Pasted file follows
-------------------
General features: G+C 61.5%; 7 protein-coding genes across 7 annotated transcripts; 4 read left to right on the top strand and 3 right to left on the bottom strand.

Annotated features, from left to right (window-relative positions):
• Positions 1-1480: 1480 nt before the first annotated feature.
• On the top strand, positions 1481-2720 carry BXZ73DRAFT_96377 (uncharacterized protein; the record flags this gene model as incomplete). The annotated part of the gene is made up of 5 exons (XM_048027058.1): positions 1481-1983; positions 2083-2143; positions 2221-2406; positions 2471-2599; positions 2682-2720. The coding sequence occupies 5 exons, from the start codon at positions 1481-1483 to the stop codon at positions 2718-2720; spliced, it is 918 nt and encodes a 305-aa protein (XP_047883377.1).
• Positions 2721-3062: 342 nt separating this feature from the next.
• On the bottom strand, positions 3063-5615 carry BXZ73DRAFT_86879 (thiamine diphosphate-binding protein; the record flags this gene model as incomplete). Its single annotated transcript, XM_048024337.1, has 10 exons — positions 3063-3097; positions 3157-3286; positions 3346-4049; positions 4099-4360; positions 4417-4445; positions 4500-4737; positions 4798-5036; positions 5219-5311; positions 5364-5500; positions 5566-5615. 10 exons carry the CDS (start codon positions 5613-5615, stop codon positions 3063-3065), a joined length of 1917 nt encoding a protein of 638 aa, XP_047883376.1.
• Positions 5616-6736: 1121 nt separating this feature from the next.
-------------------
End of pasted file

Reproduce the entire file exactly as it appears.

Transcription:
General features: G+C 61.5%; 7 protein-coding genes across 7 annotated transcripts; 4 read left to right on the top strand and 3 right to left on the bottom strand.

Annotated features, from left to right (window-relative positions):
• Positions 1-1480: 1480 nt before the first annotated feature.
• On the top strand, positions 1481-2720 carry BXZ73DRAFT_96377 (uncharacterized protein; the record flags this gene model as incomplete). The annotated part of the gene is made up of 5 exons (XM_048027058.1): positions 1481-1983; positions 2083-2143; positions 2221-2406; positions 2471-2599; positions 2682-2720. The coding sequence occupies 5 exons, from the start codon at positions 1481-1483 to the stop codon at positions 2718-2720; spliced, it is 918 nt and encodes a 305-aa protein (XP_047883377.1).
• Positions 2721-3062: 342 nt separating this feature from the next.
• On the bottom strand, positions 3063-5615 carry BXZ73DRAFT_86879 (thiamine diphosphate-binding protein; the record flags this gene model as incomplete). Its single annotated transcript, XM_048024337.1, has 10 exons — positions 3063-3097; positions 3157-3286; positions 3346-4049; positions 4099-4360; positions 4417-4445; positions 4500-4737; positions 4798-5036; positions 5219-5311; positions 5364-5500; positions 5566-5615. 10 exons carry the CDS (start codon positions 5613-5615, stop codon positions 3063-3065), a joined length of 1917 nt encoding a protein of 638 aa, XP_047883376.1.
• Positions 5616-6736: 1121 nt separating this feature from the next.